The ECB’s main interest rate has remained at 4 per cent since last June as the central bank has grappled with an uncomfortable combination of slowing economic growth and high inflation.
But the euro’s rise above $1.53 for the first time has complicated the central bank’s task, threatening increased political pressure for lower eurozone borrowing costs.
Jean-Claude Trichet, ECB president, will have a chance to comment on the euro at a press conference this afternoon in Frankfurt. He will also present fresh forecasts for the eurozone economy, which are expected to revise down projections for growth but raise those for inflation.
Last month, Mr Trichet opened the door to possible interest rate cuts later this year, when he dropped previous language that had appeared to rule-out such an option. But data since then has shown little relief on the inflation front, which remained in February at 3.2 per cent – the highest for 14 years. Soaring food prices are a particular concern of the ECB.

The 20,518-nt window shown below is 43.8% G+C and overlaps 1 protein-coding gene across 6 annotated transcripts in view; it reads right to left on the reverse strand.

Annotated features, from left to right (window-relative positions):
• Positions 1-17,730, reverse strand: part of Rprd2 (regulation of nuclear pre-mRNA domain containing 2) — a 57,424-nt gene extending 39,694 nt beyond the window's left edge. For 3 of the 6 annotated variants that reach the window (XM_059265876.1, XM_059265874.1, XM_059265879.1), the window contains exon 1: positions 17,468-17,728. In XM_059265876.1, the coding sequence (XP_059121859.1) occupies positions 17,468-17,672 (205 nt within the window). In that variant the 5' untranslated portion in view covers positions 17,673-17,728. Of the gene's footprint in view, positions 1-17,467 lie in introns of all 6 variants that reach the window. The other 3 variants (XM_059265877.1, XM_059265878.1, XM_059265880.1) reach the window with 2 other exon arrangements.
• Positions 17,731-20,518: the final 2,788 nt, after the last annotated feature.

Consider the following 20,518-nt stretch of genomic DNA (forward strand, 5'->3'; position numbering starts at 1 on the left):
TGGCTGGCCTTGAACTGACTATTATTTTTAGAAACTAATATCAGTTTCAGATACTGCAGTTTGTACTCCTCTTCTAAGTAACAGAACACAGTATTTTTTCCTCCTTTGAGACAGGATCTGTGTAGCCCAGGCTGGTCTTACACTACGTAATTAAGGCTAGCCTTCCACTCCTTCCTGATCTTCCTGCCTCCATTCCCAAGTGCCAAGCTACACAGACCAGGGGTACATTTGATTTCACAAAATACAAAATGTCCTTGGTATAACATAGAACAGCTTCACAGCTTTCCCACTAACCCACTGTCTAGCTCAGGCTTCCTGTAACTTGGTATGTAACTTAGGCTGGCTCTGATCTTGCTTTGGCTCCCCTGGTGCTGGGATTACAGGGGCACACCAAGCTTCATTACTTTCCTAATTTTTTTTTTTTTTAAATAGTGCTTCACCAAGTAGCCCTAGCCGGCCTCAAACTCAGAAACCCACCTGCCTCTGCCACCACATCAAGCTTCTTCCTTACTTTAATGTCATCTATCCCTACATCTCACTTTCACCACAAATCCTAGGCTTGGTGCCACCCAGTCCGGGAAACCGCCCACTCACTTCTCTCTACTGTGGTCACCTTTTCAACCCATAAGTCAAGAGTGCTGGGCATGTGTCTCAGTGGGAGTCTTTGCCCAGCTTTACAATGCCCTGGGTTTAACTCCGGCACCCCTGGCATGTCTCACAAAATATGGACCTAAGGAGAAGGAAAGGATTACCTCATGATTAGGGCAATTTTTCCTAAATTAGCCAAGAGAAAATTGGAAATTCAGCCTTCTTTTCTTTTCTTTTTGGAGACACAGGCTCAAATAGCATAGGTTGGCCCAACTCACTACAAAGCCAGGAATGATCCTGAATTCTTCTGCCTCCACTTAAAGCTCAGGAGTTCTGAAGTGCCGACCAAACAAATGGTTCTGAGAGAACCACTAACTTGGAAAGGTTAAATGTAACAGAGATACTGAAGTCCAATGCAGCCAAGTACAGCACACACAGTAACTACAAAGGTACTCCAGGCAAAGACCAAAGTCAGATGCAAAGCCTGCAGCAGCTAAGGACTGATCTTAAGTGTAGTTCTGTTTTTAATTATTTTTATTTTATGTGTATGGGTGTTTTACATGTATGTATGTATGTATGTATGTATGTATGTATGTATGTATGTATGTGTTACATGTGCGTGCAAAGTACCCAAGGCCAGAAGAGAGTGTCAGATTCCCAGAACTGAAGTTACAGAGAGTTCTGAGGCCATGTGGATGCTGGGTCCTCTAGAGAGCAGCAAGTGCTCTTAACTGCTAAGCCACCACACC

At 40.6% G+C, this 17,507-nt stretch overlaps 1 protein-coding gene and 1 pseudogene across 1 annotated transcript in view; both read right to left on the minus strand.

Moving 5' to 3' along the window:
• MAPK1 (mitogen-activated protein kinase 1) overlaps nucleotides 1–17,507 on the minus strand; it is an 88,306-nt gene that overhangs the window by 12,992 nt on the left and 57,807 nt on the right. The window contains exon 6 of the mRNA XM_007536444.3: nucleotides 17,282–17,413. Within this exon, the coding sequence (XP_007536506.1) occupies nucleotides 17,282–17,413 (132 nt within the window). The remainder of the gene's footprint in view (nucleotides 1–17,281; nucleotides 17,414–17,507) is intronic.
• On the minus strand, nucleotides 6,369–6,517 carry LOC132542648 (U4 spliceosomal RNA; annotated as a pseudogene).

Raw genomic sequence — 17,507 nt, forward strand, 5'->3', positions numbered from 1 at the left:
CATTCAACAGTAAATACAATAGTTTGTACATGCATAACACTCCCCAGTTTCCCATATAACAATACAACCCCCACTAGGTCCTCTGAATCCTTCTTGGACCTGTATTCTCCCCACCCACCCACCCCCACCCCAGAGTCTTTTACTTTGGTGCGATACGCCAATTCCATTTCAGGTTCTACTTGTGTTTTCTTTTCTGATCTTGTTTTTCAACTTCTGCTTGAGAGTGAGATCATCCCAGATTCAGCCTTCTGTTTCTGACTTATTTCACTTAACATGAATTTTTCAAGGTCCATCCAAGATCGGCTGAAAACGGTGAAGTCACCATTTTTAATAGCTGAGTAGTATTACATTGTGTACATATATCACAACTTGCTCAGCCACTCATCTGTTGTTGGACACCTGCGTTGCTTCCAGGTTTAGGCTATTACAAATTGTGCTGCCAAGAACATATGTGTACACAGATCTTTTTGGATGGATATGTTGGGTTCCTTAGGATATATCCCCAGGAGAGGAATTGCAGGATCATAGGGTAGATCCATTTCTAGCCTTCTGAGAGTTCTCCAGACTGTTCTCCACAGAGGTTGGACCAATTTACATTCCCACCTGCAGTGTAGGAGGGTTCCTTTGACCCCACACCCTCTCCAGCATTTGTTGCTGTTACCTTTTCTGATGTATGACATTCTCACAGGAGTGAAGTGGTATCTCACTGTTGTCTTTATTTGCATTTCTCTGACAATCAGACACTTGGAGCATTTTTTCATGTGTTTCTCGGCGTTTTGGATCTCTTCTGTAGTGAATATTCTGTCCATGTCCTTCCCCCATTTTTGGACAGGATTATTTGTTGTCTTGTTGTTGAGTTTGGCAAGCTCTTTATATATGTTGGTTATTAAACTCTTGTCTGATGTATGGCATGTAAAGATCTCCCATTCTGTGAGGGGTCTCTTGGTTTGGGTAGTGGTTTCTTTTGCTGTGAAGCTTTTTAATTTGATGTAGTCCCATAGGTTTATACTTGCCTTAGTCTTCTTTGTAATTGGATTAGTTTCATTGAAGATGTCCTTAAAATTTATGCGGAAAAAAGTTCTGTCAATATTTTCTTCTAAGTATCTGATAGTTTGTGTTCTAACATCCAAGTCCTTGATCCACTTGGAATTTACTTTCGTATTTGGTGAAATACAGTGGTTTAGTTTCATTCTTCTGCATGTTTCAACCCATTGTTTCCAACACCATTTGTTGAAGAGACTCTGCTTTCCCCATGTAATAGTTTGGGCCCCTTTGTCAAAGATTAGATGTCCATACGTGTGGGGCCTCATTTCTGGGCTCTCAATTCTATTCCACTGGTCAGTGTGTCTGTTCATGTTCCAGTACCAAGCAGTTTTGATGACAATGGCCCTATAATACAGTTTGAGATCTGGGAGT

The Frankfurt-based institution’s strategy, which makes combating inflation its top priority, has contrasted with that of the US Federal Reserve, which has cut US interest rates to help boost economic growth.
On the growth outlook, the ECB has so far remained relatively optimistic. It argues that the financial market turmoil is unlikely to have a sizeable impact and has played down fears of a credit crunch”. But gloom about the outlook will be intensified by an unexpected fall in German manufacturing orders in January. The 1.5 per cent drop suggested the industrial recovery in Europe’s largest economy might be losing momentum. At the same time, economic sentiment surveys have pointed to a significant slowdown ahead in Spain and Italy.